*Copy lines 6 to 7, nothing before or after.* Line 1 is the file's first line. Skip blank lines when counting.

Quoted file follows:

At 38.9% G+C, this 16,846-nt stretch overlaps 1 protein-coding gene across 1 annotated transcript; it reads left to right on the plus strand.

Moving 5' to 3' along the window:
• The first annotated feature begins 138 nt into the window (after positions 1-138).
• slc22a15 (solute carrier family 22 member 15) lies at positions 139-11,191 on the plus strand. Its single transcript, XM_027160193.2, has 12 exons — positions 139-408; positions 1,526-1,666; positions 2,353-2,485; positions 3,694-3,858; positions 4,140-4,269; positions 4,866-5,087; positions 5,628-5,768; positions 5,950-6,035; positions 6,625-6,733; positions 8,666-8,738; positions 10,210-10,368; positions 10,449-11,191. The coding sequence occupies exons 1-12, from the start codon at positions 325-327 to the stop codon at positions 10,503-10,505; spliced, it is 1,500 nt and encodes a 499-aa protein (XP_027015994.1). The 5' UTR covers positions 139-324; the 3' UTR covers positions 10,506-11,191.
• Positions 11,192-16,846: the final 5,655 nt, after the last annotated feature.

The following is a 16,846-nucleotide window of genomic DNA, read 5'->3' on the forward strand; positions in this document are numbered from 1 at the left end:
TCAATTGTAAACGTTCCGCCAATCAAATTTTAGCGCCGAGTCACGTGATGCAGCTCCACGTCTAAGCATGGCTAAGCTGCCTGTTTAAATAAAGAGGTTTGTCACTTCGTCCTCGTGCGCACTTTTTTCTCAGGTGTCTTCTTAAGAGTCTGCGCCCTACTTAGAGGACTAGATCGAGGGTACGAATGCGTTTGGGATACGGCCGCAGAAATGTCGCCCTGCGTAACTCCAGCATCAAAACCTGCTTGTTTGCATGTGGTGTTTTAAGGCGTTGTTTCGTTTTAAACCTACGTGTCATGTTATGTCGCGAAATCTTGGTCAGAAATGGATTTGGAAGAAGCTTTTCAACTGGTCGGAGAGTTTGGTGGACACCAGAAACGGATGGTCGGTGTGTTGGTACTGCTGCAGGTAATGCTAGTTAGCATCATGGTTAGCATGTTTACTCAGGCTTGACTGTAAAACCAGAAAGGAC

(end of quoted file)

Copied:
The following is a 16,846-nucleotide window of genomic DNA, read 5'->3' on the forward strand; positions in this document are numbered from 1 at the left end:
TCAATTGTAAACGTTCCGCCAATCAAATTTTAGCGCCGAGTCACGTGATGCAGCTCCACGTCTAAGCATGGCTAAGCTGCCTGTTTAAATAAAGAGGTTTGTCACTTCGTCCTCGTGCGCACTTTTTTCTCAGGTGTCTTCTTAAGAGTCTGCGCCCTACTTAGAGGACTAGATCGAGGGTACGAATGCGTTTGGGATACGGCCGCAGAAATGTCGCCCTGCGTAACTCCAGCATCAAAACCTGCTTGTTTGCATGTGGTGTTTTAAGGCGTTGTTTCGTTTTAAACCTACGTGTCATGTTATGTCGCGAAATCTTGGTCAGAAATGGATTTGGAAGAAGCTTTTCAACTGGTCGGAGAGTTTGGTGGACACCAGAAACGGATGGTCGGTGTGTTGGTACTGCTGCAGGTAATGCTAGTTAGCATCATGGTTAGCATGTTTACTCAGGCTTGACTGTAAAACCAGAAAGGAC